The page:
Having real-time production data available is not mandatory but is very helpful to keep the schedule on track. For example, when a given operation on the shop floor takes longer than expected, an automatic real-time data feed ensures that the schedule of subsequent operations on that machine adapts automatically. Where real-time data are not continuously sent back to the scheduling system, the system can also deal with a batched update process. In between the batch feeds, the system will assume that the shop floor continues to execute the schedule.

  23. How can you make sure that planners and schedulers work together on a common plan?

    Pauline Duval

    Senior Consultant at OMP Belgium

    OMP allows advanced planning and scheduling activities to be split by time horizon, machine responsibilities, product groups and plan zones. This allows schedulers and planners to work simultaneously without interfering with each other’s work.

  24. How do you cost-optimize material allocation?

    Pauline Duval

    Senior Consultant at OMP Belgium

    In addition to the material allocation rules, you can define a cost for each possible combination between a stock item and an order to be supplied. You may either assign relative costs (prioritizing preferred combinations) or financial costs (considering the real cost of the combination, for example its impact on reducing stock or on additional rework or yield losses). The allocations are then optimized by minimizing the total cost of combinations.

  25. How can you support us in our negotiations with raw material providers?

    Pauline Duval

    Senior Consultant at OMP Belgium

    Based on the order book forecast, OMP can predict the need for raw materials. It can optimize the blending of raw materials based on the purchase prices of the individual raw materials and on the alternative raw material mixes that can be used to fulfil projected orders. The purchasing department can then negotiate deals with providers in terms of quantity and price and use the blending system to simulate alternatives in mix and/or pricing.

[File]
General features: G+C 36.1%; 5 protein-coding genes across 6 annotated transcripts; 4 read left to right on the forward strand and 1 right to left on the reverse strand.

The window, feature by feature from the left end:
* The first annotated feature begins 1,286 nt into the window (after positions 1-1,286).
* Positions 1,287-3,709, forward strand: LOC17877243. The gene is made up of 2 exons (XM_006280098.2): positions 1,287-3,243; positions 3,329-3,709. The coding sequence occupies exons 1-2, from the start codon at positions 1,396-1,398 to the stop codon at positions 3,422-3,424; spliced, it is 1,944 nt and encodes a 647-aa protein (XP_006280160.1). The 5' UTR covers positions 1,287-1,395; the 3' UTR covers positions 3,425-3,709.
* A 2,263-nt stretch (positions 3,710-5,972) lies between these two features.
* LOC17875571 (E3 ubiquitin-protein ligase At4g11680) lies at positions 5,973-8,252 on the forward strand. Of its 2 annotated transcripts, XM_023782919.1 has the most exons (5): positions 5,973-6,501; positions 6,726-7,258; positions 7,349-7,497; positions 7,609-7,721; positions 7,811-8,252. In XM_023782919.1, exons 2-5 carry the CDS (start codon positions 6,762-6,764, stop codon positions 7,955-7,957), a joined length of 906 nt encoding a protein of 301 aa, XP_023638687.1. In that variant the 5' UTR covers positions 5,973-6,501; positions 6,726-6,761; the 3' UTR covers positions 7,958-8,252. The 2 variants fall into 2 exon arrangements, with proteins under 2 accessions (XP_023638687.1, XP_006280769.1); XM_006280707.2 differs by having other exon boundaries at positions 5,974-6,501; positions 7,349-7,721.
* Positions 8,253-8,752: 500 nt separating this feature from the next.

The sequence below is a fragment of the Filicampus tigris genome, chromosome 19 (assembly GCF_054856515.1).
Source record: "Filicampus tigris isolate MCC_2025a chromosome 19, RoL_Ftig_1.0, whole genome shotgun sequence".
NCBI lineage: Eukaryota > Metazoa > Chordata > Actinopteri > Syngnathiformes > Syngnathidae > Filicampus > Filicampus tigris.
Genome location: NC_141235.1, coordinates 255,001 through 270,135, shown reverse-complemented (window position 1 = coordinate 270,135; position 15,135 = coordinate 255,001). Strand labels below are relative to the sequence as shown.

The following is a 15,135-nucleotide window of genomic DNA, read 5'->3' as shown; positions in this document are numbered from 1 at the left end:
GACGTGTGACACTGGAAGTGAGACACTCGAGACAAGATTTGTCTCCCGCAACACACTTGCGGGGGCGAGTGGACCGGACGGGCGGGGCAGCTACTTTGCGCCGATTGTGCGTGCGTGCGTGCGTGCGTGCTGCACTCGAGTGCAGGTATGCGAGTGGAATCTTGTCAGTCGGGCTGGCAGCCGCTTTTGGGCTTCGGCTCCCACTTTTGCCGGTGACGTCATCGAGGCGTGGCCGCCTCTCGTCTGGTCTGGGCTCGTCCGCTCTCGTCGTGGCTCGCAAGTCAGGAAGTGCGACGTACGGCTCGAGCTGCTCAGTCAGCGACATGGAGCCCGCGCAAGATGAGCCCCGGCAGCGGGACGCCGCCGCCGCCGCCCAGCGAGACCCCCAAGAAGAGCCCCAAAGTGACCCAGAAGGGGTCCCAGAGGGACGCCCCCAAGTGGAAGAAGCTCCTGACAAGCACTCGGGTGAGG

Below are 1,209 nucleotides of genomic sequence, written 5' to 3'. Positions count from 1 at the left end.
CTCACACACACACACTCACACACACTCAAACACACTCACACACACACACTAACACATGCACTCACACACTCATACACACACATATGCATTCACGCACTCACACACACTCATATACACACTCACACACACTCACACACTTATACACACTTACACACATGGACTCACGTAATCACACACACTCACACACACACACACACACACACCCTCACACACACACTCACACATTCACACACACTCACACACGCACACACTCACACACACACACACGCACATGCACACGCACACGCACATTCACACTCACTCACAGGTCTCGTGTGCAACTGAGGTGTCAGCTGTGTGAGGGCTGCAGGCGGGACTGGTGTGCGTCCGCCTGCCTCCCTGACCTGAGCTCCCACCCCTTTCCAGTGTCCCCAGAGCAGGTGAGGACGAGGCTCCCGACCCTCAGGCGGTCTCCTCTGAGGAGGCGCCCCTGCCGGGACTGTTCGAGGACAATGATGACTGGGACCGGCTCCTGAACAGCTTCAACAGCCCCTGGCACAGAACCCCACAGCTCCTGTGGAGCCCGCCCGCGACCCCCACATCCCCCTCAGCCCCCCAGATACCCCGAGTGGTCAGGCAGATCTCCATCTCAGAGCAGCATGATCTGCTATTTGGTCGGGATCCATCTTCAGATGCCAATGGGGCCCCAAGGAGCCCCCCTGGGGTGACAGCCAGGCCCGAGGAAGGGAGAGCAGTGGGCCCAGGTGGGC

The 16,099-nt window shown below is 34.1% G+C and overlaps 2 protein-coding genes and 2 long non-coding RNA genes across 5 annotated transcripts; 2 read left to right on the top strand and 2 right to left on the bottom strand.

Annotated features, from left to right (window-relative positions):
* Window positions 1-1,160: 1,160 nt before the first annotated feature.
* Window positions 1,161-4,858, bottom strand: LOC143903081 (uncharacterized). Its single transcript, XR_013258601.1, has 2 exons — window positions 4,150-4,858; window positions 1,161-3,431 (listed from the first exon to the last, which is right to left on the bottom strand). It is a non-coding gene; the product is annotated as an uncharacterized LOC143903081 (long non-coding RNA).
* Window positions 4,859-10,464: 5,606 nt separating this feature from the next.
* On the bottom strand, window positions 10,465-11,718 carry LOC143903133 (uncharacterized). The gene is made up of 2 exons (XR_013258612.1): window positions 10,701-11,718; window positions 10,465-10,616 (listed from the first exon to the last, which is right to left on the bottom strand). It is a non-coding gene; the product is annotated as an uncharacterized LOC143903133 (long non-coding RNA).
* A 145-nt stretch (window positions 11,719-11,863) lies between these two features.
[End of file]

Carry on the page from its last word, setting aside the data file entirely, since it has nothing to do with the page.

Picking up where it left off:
26. How can we balance the consumption of high-quality raw materials between the different grades to avoid cherry-picking?

    Bart Goffin

    Senior Solution Architect at OMP Belgium

    The OMP blending model balances the consumption of materials available in the yard among the production orders planned on a short-term horizon (1-2 weeks). The raw materials are shared fairly between the different grades, taking into account total planning for the immediate future. The blending system can also optimize the blend of materials by heat. In optimizing the blend for a single heat, it is recommended to set a minimum level of low-quality raw material consumption to avoid cherry-picking.

  27. How do you take into account the variability in the chemical composition of scrap?

    Pauline Duval

    Senior Consultant at OMP Belgium

    The OMP blending system considers the worst-case scenario in terms of the chemical composition of scrap material. As a result, the optimized blending always remains on the safe side, avoiding costly correction in subsequent steps. The required correction can be computed based on a chemical sample taken during the process. The blending system suggests the correction that would have the lowest cost considering the sample result, the target chemical composition, and the available alloys and their cost (purchase price and processing cost).